Warm summers may be ample conditions for crops, but they also come with an increased likelihood of wildfires. As of August 30th, the Canadian Interagency Forest Fire Centre (CIFFC) reported 4,870 fires, which have burned 2,983,460 ha. New fire starts totalled 217, which is well above average for this time of year.
Fire safety is no joke, so we brought in Shanyn Silinski, who has had vast experiences which taught her the importance of being safe on the farm. She is a self-admitted coffee addict, a Grainews writer, a loving mother, and she held a role as a firefighter.
Our last article with Shanyn discussed Ag Safety as the key to maintaining our labour force. For this article, we discuss Fire Safety, and her experiences have taught her ways to prevent loss due to wildfires. So listen close!
AGRALINKS: Shanyn, were there any fires in your area over the last year?
Shanyn: Yes! We had a number of fire bans, and many wildland grassland fires impacted farms and acreages. Towns were taking a look at their fire preparedness to understand what their vulnerabilities were and addressing them.
AGRALINKS: We had a number of incidents last summer in Southern AB too with the spread from Waterton. Dry summers truly amplify the threat.
Shanyn: It seems like we’re ahead of ourselves, and there are a number of communities that are dealing with flooding. It is definitely a concern when you consider how fast a fire can spread, and the impact on people when it roars through. So, being prepared and understanding how to assess your preparedness is critical any time of year. The best time to be planning is when you don’t need to have your plan being put into action.
In agriculture, we plan all the time. We plan for seeding, we plan for calving, we plan for storage; we’re always planting seeds in our heads, and planning for safety should always be part of that process. We want to be better prepared for things when they actually start happening. Rather than being reactive, we should be proactive.
Another challenge is that so many volunteer first responders go to aid others, when their own properties don’t have anyone watching out. It impacts everybody. If you see that smoke on the horizon, and you know there’s a danger, you’re always smelling for smoke, and being on edge. A lot of stress can be alleviated by planning and being prepared.
AGRALINKS: What are some most common causes for farm fires that you’ve seen?
Shanyn: We used to joke that the main causes were lightning, men, women and children because the majority of causes are natural like lightning, or some level of human interaction; whether by accident, or sadly, people starting fires on purpose. That’s not to say that some don’t start naturally, but a lot happen as a result of the choices that people make. Fires happen along railway tracks all the time because railways have lots of sparks, and fuel loads, and go along ditches.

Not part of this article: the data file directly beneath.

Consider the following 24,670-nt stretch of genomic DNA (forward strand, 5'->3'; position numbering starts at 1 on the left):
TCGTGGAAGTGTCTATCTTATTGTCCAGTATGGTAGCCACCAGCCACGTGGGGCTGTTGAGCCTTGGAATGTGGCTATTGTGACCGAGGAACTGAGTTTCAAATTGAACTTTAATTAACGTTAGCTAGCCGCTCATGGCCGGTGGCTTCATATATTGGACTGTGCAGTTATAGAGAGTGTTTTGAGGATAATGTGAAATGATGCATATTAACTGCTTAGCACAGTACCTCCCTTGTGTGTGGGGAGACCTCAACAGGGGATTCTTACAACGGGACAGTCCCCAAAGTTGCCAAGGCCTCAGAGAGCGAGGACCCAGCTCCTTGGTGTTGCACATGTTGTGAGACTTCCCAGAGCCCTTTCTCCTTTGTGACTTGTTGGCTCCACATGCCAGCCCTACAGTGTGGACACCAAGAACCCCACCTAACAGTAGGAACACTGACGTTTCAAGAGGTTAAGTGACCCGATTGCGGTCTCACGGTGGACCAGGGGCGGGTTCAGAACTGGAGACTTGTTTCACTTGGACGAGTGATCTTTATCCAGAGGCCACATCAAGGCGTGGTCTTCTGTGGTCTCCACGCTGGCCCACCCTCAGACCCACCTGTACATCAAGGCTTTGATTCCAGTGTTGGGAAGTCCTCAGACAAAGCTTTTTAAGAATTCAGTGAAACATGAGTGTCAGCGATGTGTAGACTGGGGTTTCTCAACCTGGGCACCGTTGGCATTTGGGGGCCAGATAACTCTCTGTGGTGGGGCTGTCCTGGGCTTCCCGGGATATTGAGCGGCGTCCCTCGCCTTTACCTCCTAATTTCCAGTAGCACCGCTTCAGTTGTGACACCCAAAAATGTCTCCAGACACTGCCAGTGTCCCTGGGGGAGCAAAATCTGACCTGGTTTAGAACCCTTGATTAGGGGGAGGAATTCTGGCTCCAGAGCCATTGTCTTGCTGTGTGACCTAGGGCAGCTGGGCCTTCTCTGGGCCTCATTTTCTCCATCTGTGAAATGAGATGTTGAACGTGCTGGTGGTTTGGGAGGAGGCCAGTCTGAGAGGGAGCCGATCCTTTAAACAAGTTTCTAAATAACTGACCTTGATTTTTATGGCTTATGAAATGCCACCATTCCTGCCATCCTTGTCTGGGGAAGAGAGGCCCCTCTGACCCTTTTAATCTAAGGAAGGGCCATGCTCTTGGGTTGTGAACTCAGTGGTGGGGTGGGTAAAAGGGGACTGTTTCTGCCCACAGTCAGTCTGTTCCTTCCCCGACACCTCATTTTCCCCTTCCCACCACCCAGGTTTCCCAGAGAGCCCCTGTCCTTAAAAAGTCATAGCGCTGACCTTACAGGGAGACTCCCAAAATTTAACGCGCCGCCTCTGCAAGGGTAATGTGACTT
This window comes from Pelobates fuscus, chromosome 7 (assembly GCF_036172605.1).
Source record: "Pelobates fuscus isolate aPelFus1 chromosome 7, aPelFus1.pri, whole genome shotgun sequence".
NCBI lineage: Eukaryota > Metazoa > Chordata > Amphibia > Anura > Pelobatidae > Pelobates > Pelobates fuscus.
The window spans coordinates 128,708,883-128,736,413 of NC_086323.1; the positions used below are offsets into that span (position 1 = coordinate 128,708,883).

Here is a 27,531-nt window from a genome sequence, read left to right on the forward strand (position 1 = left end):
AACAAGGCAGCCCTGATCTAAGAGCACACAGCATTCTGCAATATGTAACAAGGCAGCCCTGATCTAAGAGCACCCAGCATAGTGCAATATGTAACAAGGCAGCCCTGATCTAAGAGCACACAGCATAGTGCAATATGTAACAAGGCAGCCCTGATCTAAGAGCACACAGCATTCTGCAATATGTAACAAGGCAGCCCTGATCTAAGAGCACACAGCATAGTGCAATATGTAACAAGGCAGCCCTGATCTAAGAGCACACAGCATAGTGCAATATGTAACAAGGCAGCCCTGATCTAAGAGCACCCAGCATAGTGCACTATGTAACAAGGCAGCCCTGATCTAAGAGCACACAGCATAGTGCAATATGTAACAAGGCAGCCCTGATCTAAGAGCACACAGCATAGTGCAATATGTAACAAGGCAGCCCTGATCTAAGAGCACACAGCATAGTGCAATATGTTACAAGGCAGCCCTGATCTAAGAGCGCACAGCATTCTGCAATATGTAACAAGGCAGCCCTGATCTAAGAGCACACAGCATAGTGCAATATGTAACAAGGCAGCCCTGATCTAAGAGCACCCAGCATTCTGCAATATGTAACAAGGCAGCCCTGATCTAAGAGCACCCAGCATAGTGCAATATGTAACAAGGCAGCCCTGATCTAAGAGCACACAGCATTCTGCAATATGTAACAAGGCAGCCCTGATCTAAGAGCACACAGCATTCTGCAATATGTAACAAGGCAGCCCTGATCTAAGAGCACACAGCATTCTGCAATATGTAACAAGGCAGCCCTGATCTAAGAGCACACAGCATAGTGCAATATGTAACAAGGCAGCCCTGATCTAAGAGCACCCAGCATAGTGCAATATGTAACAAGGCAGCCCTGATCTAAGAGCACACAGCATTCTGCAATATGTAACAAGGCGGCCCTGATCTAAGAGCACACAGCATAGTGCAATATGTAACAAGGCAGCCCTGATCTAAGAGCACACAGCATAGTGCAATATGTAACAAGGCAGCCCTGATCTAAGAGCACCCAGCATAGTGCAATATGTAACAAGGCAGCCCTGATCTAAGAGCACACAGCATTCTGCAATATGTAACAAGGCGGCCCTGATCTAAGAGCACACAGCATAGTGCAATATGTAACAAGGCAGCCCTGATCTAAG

AGRALINKS: What are the negative impacts of a fire?
- Physical cost; Someone being seriously injured or killed
- Economic cost; costing home, equipment, or the cost to the municipality
- Emotional cost; it is terrifying to think about fighting a fire, and mentally/physically exhausting. The recovery process to rebuild, and have trust that you will be better prepared if there is a “next time”.
AGRALINKS: What are the positive impacts of having a farm emergency plan?
- The biggest positive impact is you have the peace of mind that you know you’re as prepared as you can be for a situation that may arise. You know your yard, your field, you connected with your fire department, and you made a plan to share with people who can implement that plan if you’re not there.
- Being able to help your neighbors if you’re confident in your own preparedness.
AGRALINKS: Do you have any final tips you would give to anyone making major safety changes in the near future?
Shanyn: Identify ways in and ways out of your acreage. Identify ones that are good year-round, and ones that are only good when dry. Know your yard, and the hazards within. Understand how you can explain that to someone. Take a screenshot on google earth, or draw on paper. That will help you prepare a great plan.
Take the approach that you’re looking at this for the first time, because first responders will too. Let your family know that you are thinking about them, and get their involvement to share some ideas.
Shanyn has been working on a free, downloadable planning guide to share with AGRALINKS readers in our next article, so be sure to come back!
We want to thank Shanyn Silinski for sharing her knowledge, and preparing a planning guide for us next week. We know our readers appreciate it.
If you would like to talk to Shanyn about your ideas, she can be reached on Twitter:
Next article ideas:
How to file a fire insurance claim?
What does living on-farm mean for safety?